Mudzimu uses pageantry to fight albinism stigma

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Brenda-Mudzimu-Albinism

BY CHIEDZA MAZHANGARA
THE director of Albinism Dare to Dream Initiative (ADDI), formerly Miss Albinism Zimbabwe Trust, Brenda Mudzimu has said she will continue using different arts disciplines to fight stigma against people living with albinism.

Mudzimu told NewsDay Life & Style that they were raising awareness on albinism through different activities such as the forthcoming Mr and Miss Albinism sporting activities as well as career guidance sessions.

“The purpose of Mr and Miss Albinism to be held in August is to add a voice and efforts in advocating for and raising awareness on the need to ensure that rights of people with albinism are promoted, protected, fulfilled and respected in the society,” she said.

“Through participating at this pageant, contestants gain self-confidence, have personal recognition and development, personal grooming, exposure, stress management and above all advocacy skills.”

Mudzimu said preparations for this year’s pageantry were at an advanced stage.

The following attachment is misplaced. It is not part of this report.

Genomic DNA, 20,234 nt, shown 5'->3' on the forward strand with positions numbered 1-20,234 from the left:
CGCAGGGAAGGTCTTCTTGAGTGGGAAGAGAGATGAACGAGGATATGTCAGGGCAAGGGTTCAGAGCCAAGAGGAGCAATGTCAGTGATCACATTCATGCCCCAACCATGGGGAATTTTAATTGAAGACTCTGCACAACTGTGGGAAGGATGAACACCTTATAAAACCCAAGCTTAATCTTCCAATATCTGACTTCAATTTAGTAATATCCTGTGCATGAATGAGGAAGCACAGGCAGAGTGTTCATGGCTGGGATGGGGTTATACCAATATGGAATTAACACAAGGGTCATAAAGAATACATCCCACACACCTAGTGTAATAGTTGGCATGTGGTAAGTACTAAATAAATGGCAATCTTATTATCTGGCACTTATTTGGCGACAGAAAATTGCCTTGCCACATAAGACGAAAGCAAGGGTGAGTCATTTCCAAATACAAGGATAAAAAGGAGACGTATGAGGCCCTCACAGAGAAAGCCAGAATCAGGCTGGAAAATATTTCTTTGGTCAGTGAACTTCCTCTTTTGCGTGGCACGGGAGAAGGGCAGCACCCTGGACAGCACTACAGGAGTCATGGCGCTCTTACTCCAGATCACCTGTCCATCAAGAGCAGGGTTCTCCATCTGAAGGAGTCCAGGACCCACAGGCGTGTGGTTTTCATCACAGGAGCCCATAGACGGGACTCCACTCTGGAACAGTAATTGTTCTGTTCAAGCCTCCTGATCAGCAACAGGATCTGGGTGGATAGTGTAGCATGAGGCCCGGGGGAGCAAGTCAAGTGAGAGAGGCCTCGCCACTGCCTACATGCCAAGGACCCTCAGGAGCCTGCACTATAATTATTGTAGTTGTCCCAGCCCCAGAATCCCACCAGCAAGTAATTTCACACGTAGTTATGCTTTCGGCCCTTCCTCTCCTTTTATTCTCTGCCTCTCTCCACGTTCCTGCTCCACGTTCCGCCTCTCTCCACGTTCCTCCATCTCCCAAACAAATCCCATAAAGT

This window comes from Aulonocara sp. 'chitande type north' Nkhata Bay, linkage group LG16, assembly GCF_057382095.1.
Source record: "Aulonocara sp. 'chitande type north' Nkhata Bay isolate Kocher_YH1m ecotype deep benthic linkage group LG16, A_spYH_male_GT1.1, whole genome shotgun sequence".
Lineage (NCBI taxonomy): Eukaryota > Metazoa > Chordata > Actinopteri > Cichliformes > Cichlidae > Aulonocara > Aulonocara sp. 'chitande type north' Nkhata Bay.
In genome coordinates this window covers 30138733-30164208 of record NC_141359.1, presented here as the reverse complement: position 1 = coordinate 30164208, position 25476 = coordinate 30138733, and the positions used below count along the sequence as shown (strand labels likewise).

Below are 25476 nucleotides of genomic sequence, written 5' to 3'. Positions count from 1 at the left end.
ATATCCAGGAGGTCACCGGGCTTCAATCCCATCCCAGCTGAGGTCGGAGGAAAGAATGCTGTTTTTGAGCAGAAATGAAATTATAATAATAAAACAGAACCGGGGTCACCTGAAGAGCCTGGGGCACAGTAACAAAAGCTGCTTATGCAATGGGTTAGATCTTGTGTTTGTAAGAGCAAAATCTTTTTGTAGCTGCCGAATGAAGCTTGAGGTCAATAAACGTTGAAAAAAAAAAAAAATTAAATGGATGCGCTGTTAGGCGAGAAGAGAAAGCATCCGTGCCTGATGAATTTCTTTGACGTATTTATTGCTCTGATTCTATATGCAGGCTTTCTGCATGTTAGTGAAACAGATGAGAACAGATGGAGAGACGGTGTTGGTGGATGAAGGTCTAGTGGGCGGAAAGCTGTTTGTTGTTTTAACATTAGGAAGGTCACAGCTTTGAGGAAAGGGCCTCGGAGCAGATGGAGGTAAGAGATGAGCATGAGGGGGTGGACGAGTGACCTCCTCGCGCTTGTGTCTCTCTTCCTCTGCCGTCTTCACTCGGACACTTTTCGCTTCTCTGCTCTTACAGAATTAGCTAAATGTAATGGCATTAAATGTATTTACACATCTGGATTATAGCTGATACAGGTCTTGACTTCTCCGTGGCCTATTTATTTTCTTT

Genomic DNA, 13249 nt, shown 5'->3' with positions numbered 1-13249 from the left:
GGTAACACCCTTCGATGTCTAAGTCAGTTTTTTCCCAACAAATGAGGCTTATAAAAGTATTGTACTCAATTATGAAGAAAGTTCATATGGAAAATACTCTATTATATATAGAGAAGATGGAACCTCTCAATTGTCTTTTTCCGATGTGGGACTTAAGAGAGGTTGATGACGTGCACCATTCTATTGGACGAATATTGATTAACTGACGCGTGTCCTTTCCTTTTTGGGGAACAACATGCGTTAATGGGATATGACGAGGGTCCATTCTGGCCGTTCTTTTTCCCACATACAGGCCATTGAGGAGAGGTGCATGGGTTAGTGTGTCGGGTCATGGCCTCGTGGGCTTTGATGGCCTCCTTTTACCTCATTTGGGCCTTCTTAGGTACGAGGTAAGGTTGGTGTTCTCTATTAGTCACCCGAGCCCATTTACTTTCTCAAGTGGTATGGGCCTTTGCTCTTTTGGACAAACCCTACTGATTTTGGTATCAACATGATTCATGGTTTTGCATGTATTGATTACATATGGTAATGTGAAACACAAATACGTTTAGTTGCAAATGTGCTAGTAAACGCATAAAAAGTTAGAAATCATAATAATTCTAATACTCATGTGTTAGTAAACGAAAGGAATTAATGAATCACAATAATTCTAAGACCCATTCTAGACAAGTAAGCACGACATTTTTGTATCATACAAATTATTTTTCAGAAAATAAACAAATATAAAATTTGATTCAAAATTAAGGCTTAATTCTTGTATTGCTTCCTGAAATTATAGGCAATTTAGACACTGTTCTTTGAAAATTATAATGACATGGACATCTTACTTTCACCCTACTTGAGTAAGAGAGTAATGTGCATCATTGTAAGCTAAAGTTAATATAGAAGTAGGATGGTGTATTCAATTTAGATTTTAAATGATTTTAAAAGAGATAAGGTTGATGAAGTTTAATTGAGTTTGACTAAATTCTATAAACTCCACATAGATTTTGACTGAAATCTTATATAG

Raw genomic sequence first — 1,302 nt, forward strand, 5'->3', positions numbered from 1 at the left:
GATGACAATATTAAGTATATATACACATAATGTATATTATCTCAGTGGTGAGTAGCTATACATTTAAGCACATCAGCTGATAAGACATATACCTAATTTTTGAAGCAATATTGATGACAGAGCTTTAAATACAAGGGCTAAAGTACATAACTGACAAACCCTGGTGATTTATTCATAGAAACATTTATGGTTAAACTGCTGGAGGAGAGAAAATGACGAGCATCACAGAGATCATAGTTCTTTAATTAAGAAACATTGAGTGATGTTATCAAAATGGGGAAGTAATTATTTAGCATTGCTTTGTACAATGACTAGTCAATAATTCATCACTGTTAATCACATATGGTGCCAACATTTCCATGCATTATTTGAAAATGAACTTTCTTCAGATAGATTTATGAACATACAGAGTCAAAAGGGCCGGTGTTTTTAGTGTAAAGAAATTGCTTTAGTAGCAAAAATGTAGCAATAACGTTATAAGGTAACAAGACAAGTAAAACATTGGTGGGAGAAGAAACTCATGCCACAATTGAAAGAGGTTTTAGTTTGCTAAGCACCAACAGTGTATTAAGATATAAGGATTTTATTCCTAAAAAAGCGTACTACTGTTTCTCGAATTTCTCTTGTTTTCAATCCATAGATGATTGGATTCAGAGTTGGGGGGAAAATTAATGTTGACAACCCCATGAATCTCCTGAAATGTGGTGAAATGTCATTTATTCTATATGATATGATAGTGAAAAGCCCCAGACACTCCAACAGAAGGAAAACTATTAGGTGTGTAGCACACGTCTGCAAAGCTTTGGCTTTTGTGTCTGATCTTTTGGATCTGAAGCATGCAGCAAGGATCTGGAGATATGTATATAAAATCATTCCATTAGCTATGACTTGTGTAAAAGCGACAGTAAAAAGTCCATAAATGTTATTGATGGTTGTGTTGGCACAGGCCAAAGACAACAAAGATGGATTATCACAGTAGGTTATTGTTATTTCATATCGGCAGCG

“While educating society about albinism, Miss and Mr Albinism also serves as a vehicle for instilling confidence within the albinism community and also helps foster, de-stigmatisation and promote social acceptance of people with albinism,” she said.

“We also conduct sporting activities for people with albinism and we are having our own association the Dare to Dream Association, which is currently in the process of registration. This association will be targeting identifying talents within the albinism community”.

Mudzimu said there was need for positive attitudes towards people living with albinism to help integrate them into the country’s mainstream economy.

“As a trust we have also embarked on teaching the albinism community activities such as sewing and detergent making. There is also an annual career guidance that we do to help people find their purpose in life,” she said.

“We also aim to avoid social factors that can lead to stress, low self-esteem, isolation and give people living with albinism a sense of pride to make it easy for them to achieve their goals.”

She added: “We have also registered an all-female company known as Ladies Sparkles as our vision is to see people living with albinism have full and equal enjoyment of all human rights and have their dignity respected as well.”

Mudzimu said the trust, established in 2017, did not only accommodate adults, but young children living with albinism were also catered for.

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